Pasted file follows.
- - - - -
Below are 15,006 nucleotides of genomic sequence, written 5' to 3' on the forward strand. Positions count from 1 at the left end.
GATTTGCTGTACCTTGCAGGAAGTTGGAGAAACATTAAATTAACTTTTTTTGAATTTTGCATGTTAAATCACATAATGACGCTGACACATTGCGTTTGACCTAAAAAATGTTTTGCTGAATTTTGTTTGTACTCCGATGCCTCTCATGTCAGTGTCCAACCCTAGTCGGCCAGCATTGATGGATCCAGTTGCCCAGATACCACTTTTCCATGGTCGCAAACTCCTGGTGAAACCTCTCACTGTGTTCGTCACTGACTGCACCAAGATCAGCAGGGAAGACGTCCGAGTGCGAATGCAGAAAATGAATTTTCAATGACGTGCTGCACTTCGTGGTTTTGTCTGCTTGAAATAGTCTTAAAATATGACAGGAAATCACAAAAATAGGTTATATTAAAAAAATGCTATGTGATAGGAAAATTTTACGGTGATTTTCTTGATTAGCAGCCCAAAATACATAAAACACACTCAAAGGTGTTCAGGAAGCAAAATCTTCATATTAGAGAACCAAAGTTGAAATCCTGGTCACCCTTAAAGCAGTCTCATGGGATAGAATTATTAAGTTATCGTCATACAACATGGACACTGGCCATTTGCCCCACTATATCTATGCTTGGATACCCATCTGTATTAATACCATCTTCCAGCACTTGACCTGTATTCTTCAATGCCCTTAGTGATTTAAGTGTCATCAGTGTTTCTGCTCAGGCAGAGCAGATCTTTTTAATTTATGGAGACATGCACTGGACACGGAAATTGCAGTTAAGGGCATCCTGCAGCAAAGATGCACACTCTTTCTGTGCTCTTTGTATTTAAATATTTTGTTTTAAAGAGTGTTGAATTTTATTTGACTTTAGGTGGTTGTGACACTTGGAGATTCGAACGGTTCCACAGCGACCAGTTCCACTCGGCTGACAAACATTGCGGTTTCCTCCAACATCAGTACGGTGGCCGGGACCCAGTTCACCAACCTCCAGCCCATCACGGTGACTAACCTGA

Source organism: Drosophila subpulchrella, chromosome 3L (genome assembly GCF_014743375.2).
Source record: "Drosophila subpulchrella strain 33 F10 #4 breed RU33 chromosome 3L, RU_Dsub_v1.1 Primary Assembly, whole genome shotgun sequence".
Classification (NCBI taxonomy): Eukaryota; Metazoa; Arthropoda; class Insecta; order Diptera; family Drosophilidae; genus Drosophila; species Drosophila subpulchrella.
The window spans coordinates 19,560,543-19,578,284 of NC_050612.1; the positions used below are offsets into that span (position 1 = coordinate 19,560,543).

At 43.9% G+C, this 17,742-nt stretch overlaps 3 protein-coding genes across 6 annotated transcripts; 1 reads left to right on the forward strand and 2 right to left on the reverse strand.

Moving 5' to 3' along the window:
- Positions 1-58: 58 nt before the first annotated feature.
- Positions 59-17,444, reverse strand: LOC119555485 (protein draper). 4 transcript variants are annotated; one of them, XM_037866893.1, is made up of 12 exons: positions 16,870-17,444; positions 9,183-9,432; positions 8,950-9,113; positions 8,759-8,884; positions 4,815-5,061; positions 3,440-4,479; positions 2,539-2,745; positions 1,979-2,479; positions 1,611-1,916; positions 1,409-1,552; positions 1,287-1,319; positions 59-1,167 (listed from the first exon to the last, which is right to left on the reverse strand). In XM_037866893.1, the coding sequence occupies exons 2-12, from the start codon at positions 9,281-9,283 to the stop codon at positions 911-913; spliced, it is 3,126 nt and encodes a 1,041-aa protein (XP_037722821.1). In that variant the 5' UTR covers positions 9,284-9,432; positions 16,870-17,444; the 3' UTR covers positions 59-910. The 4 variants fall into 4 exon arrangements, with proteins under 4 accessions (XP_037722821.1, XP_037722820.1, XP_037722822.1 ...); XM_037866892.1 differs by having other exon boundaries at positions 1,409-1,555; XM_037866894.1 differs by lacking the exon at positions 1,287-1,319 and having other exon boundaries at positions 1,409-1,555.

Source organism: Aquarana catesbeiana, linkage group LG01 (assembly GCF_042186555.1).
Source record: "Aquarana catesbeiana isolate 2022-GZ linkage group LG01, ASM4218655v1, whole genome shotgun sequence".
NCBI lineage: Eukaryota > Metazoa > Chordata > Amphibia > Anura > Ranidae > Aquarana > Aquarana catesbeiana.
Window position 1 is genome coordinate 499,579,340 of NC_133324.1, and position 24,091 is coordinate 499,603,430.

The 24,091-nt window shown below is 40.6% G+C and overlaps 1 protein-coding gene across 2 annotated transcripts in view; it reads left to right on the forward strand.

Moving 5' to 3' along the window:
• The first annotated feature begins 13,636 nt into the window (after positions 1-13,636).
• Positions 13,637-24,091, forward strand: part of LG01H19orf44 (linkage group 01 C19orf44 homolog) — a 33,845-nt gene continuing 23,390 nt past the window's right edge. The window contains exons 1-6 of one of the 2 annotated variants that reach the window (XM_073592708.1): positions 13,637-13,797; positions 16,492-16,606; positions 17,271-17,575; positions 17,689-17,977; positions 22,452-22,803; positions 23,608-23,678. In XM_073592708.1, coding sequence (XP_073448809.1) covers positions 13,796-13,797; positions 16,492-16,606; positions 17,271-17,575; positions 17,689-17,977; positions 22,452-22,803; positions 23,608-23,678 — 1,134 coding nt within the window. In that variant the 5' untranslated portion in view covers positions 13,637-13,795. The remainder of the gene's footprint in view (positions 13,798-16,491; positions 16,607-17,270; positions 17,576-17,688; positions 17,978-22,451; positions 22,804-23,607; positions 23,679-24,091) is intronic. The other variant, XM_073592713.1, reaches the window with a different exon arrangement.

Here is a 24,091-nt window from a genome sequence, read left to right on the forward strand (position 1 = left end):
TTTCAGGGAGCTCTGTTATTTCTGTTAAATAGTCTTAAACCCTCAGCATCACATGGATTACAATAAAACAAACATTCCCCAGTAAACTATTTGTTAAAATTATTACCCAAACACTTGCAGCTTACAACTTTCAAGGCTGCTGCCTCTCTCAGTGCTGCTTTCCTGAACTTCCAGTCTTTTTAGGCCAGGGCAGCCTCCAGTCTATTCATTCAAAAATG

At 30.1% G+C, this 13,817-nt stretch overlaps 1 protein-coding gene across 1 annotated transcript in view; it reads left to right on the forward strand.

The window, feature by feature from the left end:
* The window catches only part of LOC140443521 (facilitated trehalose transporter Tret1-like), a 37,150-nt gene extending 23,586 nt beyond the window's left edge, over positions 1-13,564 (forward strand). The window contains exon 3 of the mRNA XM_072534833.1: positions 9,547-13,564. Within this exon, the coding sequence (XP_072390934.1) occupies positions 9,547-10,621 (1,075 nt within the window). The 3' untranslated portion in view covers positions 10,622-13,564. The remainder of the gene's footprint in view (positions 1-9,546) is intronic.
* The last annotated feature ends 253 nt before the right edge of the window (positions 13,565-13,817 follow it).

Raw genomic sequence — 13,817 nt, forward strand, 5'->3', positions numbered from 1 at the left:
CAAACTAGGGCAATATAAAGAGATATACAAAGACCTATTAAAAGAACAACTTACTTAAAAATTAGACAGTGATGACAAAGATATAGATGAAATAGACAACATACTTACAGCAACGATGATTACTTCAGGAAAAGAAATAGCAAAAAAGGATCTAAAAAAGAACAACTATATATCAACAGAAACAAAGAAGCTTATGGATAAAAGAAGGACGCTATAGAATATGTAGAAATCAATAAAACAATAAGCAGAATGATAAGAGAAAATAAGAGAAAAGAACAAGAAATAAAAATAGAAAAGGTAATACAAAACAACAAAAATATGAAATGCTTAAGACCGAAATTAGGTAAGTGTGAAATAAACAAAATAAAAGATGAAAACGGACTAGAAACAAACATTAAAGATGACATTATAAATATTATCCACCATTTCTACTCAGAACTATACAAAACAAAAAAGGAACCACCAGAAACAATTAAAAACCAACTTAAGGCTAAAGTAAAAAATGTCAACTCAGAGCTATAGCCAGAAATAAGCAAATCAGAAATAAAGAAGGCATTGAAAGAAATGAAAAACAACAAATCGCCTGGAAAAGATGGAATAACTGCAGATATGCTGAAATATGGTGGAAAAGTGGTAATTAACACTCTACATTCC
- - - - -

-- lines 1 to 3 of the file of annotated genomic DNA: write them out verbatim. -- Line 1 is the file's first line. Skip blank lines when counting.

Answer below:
Below are 15,006 nucleotides of genomic sequence, written 5' to 3' on the forward strand. Positions count from 1 at the left end.
GATTTGCTGTACCTTGCAGGAAGTTGGAGAAACATTAAATTAACTTTTTTTGAATTTTGCATGTTAAATCACATAATGACGCTGACACATTGCGTTTGACCTAAAAAATGTTTTGCTGAATTTTGTTTGTACTCCGATGCCTCTCATGTCAGTGTCCAACCCTAGTCGGCCAGCATTGATGGATCCAGTTGCCCAGATACCACTTTTCCATGGTCGCAAACTCCTGGTGAAACCTCTCACTGTGTTCGTCACTGACTGCACCAAGATCAGCAGGGAAGACGTCCGAGTGCGAATGCAGAAAATGAATTTTCAATGACGTGCTGCACTTCGTGGTTTTGTCTGCTTGAAATAGTCTTAAAATATGACAGGAAATCACAAAAATAGGTTATATTAAAAAAATGCTATGTGATAGGAAAATTTTACGGTGATTTTCTTGATTAGCAGCCCAAAATACATAAAACACACTCAAAGGTGTTCAGGAAGCAAAATCTTCATATTAGAGAACCAAAGTTGAAATCCTGGTCACCCTTAAAGCAGTCTCATGGGATAGAATTATTAAGTTATCGTCATACAACATGGACACTGGCCATTTGCCCCACTATATCTATGCTTGGATACCCATCTGTATTAATACCATCTTCCAGCACTTGACCTGTATTCTTCAATGCCCTTAGTGATTTAAGTGTCATCAGTGTTTCTGCTCAGGCAGAGCAGATCTTTTTAATTTATGGAGACATGCACTGGACACGGAAATTGCAGTTAAGGGCATCCTGCAGCAAAGATGCACACTCTTTCTGTGCTCTTTGTATTTAAATATTTTGTTTTAAAGAGTGTTGAATTTTATTTGACTTTAGGTGGTTGTGACACTTGGAGATTCGAACGGTTCCACAGCGACCAGTTCCACTCGGCTGACAAACATTGCGGTTTCCTCCAACATCAGTACGGTGGCCGGGACCCAGTTCACCAACCTCCAGCCCATCACGGTGACTAACCTGA

Source organism: Drosophila subpulchrella, chromosome 3L (genome assembly GCF_014743375.2).